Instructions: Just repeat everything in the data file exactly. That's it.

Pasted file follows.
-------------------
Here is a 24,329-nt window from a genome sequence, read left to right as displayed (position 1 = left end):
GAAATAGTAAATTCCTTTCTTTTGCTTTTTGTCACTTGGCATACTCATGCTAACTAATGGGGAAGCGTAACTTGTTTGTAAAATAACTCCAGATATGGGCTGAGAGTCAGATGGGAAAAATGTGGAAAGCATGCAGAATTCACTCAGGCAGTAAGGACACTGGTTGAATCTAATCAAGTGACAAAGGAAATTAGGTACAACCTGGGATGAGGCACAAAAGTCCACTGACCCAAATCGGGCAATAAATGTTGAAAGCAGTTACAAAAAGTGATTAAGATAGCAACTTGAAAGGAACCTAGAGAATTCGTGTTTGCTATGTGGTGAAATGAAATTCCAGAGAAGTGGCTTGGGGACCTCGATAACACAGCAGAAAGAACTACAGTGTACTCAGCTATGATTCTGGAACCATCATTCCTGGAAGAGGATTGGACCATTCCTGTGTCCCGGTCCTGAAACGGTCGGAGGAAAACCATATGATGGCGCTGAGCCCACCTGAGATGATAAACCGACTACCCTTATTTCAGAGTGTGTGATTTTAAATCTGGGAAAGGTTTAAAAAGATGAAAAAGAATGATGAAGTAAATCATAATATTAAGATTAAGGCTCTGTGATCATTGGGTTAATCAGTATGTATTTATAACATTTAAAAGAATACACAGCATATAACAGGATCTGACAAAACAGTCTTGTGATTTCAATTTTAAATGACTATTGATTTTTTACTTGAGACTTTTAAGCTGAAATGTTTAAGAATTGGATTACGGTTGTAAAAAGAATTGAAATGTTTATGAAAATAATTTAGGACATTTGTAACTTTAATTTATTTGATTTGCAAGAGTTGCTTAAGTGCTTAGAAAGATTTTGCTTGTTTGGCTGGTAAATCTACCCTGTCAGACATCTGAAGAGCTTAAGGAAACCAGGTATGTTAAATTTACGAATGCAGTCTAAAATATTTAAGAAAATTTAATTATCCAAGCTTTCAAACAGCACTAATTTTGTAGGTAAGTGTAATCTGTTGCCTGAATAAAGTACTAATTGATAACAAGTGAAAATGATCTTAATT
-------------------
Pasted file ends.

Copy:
Here is a 24,329-nt window from a genome sequence, read left to right as displayed (position 1 = left end):
GAAATAGTAAATTCCTTTCTTTTGCTTTTTGTCACTTGGCATACTCATGCTAACTAATGGGGAAGCGTAACTTGTTTGTAAAATAACTCCAGATATGGGCTGAGAGTCAGATGGGAAAAATGTGGAAAGCATGCAGAATTCACTCAGGCAGTAAGGACACTGGTTGAATCTAATCAAGTGACAAAGGAAATTAGGTACAACCTGGGATGAGGCACAAAAGTCCACTGACCCAAATCGGGCAATAAATGTTGAAAGCAGTTACAAAAAGTGATTAAGATAGCAACTTGAAAGGAACCTAGAGAATTCGTGTTTGCTATGTGGTGAAATGAAATTCCAGAGAAGTGGCTTGGGGACCTCGATAACACAGCAGAAAGAACTACAGTGTACTCAGCTATGATTCTGGAACCATCATTCCTGGAAGAGGATTGGACCATTCCTGTGTCCCGGTCCTGAAACGGTCGGAGGAAAACCATATGATGGCGCTGAGCCCACCTGAGATGATAAACCGACTACCCTTATTTCAGAGTGTGTGATTTTAAATCTGGGAAAGGTTTAAAAAGATGAAAAAGAATGATGAAGTAAATCATAATATTAAGATTAAGGCTCTGTGATCATTGGGTTAATCAGTATGTATTTATAACATTTAAAAGAATACACAGCATATAACAGGATCTGACAAAACAGTCTTGTGATTTCAATTTTAAATGACTATTGATTTTTTACTTGAGACTTTTAAGCTGAAATGTTTAAGAATTGGATTACGGTTGTAAAAAGAATTGAAATGTTTATGAAAATAATTTAGGACATTTGTAACTTTAATTTATTTGATTTGCAAGAGTTGCTTAAGTGCTTAGAAAGATTTTGCTTGTTTGGCTGGTAAATCTACCCTGTCAGACATCTGAAGAGCTTAAGGAAACCAGGTATGTTAAATTTACGAATGCAGTCTAAAATATTTAAGAAAATTTAATTATCCAAGCTTTCAAACAGCACTAATTTTGTAGGTAAGTGTAATCTGTTGCCTGAATAAAGTACTAATTGATAACAAGTGAAAATGATCTTAATT